Vanillin (Molecule of the Month for May 2016)
Vanillin is the primary chemical component of the extract of the vanilla bean. Synthetic vanillin is used as a flavoring agent in foods, beverages, and pharmaceuticals. Natural vanilla extract is a mixture of several hundred different compounds in addition to vanillin. Artificial vanilla flavoring is a solution of pure vanillin, usually of synthetic origin. The largest single use of vanillin is as a flavoring, usually in sweet foods. The ice cream and chocolate industries together comprise 75% of the market for vanillin as a flavoring, with smaller amounts being used in confections and baked goods.
Vanilla was cultivated as a flavoring by precolumbian Mesoamerican peoples; at the time of their conquest by Hernándo Cortés, the Aztecs used it as a flavoring for chocolate. Europeans became aware of both chocolate and vanilla around the year 1520. Natural vanillin is extracted from the seed pods of Vanilla planifola, a vining orchid native to Mexico, but now grown in tropical areas around the globe. Madagascar is presently the largest producer of natural vanillin. As harvested, the green seed pods contain vanillin in the form of its ?-D-glycoside; the green pods do not have the flavor or odor of vanilla. After being harvested, their flavor is developed by a months-long curing process.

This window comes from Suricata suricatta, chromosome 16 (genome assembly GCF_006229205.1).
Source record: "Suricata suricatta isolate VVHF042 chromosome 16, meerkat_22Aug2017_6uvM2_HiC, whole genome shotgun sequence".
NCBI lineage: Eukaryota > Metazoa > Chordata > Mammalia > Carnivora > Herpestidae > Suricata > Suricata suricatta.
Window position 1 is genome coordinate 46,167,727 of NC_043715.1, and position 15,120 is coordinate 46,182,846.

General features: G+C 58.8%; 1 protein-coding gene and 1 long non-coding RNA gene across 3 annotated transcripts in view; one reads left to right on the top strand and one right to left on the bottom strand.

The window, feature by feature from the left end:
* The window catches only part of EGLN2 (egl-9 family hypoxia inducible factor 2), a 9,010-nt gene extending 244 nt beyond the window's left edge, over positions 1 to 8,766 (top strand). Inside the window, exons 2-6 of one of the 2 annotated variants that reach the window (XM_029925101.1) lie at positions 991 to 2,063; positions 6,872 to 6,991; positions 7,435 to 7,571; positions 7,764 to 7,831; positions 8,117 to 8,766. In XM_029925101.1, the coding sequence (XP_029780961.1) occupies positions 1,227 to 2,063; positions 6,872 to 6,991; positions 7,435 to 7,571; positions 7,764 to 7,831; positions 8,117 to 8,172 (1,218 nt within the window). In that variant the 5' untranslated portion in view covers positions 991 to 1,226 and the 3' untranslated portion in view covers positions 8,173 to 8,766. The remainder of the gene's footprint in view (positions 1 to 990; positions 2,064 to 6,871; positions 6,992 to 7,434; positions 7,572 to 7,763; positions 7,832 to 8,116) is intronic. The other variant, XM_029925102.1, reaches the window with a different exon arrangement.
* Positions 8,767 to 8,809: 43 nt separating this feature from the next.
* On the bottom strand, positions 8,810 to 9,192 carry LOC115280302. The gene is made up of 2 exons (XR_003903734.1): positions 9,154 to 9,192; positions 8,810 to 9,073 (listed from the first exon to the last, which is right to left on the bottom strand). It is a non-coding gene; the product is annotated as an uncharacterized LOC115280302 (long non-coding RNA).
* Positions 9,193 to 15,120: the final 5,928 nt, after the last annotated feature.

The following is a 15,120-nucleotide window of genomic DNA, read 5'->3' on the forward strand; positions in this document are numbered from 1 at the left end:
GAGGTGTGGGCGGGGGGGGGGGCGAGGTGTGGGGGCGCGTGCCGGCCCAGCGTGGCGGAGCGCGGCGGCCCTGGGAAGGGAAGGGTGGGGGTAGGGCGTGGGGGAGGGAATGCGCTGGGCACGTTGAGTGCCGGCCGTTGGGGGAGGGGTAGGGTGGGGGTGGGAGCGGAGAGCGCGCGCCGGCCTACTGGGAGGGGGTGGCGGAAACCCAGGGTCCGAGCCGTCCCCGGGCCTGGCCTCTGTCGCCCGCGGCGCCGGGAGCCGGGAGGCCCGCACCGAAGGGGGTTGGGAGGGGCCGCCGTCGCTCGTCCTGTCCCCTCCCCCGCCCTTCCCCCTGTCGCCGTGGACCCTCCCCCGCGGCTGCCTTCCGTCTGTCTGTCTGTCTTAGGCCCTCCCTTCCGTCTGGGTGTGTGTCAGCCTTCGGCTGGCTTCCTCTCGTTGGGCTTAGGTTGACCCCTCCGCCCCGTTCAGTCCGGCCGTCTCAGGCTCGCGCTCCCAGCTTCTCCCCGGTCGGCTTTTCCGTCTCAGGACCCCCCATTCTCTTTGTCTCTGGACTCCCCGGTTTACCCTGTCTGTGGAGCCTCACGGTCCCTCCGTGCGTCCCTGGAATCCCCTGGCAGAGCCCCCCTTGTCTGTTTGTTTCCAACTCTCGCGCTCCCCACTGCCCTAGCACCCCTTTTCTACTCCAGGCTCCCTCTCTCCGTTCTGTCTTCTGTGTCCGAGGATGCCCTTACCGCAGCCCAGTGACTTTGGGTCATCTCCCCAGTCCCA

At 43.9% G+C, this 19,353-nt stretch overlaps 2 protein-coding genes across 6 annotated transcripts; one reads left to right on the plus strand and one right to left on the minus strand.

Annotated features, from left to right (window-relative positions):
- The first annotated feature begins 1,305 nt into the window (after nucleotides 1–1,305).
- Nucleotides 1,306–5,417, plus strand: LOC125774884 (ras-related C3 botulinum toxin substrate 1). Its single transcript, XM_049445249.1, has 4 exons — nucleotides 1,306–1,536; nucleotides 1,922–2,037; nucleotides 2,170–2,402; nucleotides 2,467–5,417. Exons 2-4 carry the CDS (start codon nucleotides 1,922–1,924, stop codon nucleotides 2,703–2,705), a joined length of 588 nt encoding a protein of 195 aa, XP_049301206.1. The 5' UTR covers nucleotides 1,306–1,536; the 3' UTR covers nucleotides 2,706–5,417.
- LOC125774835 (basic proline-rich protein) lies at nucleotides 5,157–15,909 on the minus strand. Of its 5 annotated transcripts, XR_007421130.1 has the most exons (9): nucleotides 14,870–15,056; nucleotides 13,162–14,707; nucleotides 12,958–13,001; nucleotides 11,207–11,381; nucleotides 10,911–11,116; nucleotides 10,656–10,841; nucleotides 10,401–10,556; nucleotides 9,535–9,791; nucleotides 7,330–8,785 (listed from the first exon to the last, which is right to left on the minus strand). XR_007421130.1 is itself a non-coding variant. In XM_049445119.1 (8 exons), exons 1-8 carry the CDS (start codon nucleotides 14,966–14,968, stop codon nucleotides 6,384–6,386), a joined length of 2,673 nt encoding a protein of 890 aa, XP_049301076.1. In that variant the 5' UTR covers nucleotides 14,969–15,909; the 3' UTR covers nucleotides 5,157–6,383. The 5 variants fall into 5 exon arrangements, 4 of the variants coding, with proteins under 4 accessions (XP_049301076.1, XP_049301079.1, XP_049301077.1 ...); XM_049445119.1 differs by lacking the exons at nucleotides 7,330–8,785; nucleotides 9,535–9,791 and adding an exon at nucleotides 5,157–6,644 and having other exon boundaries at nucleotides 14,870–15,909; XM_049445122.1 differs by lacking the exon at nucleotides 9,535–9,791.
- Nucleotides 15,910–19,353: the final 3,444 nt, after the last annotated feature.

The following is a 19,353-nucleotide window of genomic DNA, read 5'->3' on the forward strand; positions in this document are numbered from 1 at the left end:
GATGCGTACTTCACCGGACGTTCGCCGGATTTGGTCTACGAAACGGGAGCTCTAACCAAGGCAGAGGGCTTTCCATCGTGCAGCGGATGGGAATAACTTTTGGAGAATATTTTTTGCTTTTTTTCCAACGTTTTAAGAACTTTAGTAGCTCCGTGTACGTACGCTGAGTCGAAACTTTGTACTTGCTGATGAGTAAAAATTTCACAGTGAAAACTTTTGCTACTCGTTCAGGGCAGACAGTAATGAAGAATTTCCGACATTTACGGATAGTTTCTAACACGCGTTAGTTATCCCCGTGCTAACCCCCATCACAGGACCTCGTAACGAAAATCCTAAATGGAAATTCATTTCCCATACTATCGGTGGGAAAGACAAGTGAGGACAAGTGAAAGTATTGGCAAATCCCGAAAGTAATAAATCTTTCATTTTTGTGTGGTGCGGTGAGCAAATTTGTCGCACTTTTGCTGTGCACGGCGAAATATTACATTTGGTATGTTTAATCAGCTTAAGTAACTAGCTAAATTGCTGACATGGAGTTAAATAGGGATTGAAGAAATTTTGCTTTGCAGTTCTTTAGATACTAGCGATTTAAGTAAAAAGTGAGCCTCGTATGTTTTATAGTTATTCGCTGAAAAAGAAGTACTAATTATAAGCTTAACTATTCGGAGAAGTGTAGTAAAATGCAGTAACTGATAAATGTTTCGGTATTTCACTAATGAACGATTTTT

The demand for vanilla flavoring has long exceeded the supply of vanilla beans. As of 2001, the annual demand for vanillin was 12,000 tons, but only 1800 tons of natural vanillin were produced. The remainder was produced by chemical synthesis. Vanillin was first synthesized from eugenol (found in oil of clove) in 1874–75, less than 20 years after it was first identified and isolated. Vanillin was commercially produced from eugenol until the 1920s. Later it was synthesized from lignin-containing sulfite liquor, a byproduct of wood pulp processing in paper manufacture. While some vanillin is still made from lignin wastes, most synthetic vanillin is today synthesized in a two-step process from the petrochemical precursors guaiacol and glyoxylic acid
Formal Chemical Name (IUPAC)
Update by Karl Harrison
(Molecule of the Month for May 2016 )
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